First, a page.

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Blog WSJ: Tesla Engineers Lost Argument for More Autopilot Sensors

Discussion in 'Tesla, Inc.' started by TMC Staff, May 15, 2018.

  1. TMC Staff

    May 19, 2017
    Tesla executives, including CEO Elon Musk, dismissed engineers’ repeated recommendations to add additional sensors to cars as a safety measure when using the self-driving Autopilot feature, according to a Wall Street Journal report. The sensors would have tracked drivers’ eyes and issued an alert when they took their eyes off the road or hands off...
  2. bhzmark

    bhzmark Active Member

    Jul 21, 2013
    Tesla Considered Adding Eye Tracking and Steering-Wheel Sensors to Autopilot System

    "By Tim Higgins "
    . . .

    Some other highlights:

    “Everyone at Tesla is not only encouraged, but expected, to provide criticism and feedback to ensure that we’re creating the best, safest cars on the road,” a Tesla spokesman said in a statement. “This is especially true on the Autopilot team, where we make decisions based on what will improve safety and provide the best customer experience, not for any other reason.”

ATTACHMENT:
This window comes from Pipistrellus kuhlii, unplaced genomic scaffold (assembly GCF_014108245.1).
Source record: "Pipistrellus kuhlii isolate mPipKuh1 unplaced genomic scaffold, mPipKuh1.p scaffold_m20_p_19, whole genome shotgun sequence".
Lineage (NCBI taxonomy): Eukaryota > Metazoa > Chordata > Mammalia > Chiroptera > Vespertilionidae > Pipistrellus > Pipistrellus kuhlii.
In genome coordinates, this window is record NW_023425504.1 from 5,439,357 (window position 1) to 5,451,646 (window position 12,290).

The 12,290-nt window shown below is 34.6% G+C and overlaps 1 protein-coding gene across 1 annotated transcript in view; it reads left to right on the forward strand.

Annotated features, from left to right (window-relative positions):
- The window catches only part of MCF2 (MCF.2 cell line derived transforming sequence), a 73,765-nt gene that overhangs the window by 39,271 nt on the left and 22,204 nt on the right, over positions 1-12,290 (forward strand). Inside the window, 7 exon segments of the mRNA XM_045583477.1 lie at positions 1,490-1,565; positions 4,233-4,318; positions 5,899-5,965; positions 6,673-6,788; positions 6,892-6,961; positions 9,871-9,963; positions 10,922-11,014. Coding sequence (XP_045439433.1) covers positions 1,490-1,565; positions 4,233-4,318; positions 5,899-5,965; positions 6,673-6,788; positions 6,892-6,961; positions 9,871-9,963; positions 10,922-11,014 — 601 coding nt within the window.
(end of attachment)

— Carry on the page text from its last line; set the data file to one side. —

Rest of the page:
After this article was published Monday, Mr. Musk wrote on Twitter that the company rejected technology that would track drivers’ eyes because it was ineffective, not because of the cost.
    . . .
    Mr. Musk alluded to the complacency issue in a May 2 call with analysts, while repeating Tesla’s view that Autopilot makes its cars safer than conventional automobiles. “When there is a serious accident, it is almost always, in fact, maybe always the case, that it is an experienced user,” Mr. Musk said. “And the issue is...more one of complacency, like we get too used to it.”